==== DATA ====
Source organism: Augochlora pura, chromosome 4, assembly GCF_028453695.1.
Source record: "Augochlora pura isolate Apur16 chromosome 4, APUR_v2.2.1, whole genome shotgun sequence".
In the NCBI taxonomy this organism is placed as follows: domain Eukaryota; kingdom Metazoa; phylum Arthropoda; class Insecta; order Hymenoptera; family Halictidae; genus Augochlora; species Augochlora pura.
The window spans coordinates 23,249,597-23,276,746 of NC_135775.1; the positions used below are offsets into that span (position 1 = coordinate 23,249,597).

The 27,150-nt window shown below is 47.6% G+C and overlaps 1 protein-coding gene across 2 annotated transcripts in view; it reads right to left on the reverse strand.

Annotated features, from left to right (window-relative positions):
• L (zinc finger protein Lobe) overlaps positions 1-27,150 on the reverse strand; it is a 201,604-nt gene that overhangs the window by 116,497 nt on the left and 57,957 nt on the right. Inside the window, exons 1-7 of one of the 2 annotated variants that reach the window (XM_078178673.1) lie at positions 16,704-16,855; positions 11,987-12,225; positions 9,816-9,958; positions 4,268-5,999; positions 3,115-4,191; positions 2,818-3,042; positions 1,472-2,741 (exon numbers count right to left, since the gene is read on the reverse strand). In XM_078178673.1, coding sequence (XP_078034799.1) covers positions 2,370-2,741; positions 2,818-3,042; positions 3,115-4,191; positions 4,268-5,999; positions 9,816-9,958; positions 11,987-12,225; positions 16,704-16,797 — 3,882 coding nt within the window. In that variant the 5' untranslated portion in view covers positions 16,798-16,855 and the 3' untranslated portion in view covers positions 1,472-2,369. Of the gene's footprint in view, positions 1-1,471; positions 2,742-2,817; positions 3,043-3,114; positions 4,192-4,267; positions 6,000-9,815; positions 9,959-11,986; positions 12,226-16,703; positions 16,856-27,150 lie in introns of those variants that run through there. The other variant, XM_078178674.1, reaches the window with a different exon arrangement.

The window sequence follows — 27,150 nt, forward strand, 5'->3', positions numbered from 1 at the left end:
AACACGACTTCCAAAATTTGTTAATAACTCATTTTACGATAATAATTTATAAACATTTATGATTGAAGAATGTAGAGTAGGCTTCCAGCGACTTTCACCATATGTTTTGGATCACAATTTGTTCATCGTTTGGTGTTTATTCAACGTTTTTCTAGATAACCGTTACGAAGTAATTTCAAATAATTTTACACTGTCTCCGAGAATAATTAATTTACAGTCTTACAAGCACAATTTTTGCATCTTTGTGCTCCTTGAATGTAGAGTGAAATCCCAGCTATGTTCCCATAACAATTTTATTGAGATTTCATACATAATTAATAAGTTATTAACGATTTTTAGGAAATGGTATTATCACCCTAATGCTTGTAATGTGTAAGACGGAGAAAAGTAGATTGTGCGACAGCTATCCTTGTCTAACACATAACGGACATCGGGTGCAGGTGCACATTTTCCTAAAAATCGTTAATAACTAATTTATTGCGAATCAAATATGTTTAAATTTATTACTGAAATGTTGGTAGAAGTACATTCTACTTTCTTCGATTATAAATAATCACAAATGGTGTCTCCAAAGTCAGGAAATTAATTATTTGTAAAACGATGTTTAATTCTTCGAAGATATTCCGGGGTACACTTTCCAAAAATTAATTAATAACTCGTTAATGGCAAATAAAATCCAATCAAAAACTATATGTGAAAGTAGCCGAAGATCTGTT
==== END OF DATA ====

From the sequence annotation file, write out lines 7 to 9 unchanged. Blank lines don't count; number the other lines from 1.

• L (zinc finger protein Lobe) overlaps positions 1-27,150 on the reverse strand; it is a 201,604-nt gene that overhangs the window by 116,497 nt on the left and 57,957 nt on the right. Inside the window, exons 1-7 of one of the 2 annotated variants that reach the window (XM_078178673.1) lie at positions 16,704-16,855; positions 11,987-12,225; positions 9,816-9,958; positions 4,268-5,999; positions 3,115-4,191; positions 2,818-3,042; positions 1,472-2,741 (exon numbers count right to left, since the gene is read on the reverse strand). In XM_078178673.1, coding sequence (XP_078034799.1) covers positions 2,370-2,741; positions 2,818-3,042; positions 3,115-4,191; positions 4,268-5,999; positions 9,816-9,958; positions 11,987-12,225; positions 16,704-16,797 — 3,882 coding nt within the window. In that variant the 5' untranslated portion in view covers positions 16,798-16,855 and the 3' untranslated portion in view covers positions 1,472-2,369. Of the gene's footprint in view, positions 1-1,471; positions 2,742-2,817; positions 3,043-3,114; positions 4,192-4,267; positions 6,000-9,815; positions 9,959-11,986; positions 12,226-16,703; positions 16,856-27,150 lie in introns of those variants that run through there. The other variant, XM_078178674.1, reaches the window with a different exon arrangement.

The window sequence follows — 27,150 nt, forward strand, 5'->3', positions numbered from 1 at the left end:
AACACGACTTCCAAAATTTGTTAATAACTCATTTTACGATAATAATTTATAAACATTTATGATTGAAGAATGTAGAGTAGGCTTCCAGCGACTTTCACCATATGTTTTGGATCACAATTTGTTCATCGTTTGGTGTTTATTCAACGTTTTTCTAGATAACCGTTACGAAGTAATTTCAAATAATTTTACACTGTCTCCGAGAATAATTAATTTACAGTCTTACAAGCACAATTTTTGCATCTTTGTGCTCCTTGAATGTAGAGTGAAATCCCAGCTATGTTCCCATAACAATTTTATTGAGATTTCATACATAATTAATAAGTTATTAACGATTTTTAGGAAATGGTATTATCACCCTAATGCTTGTAATGTGTAAGACGGAGAAAAGTAGATTGTGCGACAGCTATCCTTGTCTAACACATAACGGACATCGGGTGCAGGTGCACATTTTCCTAAAAATCGTTAATAACTAATTTATTGCGAATCAAATATGTTTAAATTTATTACTGAAATGTTGGTAGAAGTACATTCTACTTTCTTCGATTATAAATAATCACAAATGGTGTCTCCAAAGTCAGGAAATTAATTATTTGTAAAACGATGTTTAATTCTTCGAAGATATTCCGGGGTACACTTTCCAAAAATTAATTAATAACTCGTTAATGGCAAATAAAATCCAATCAAAAACTATATGTGAAAGTAGCCGAAGATCTGTT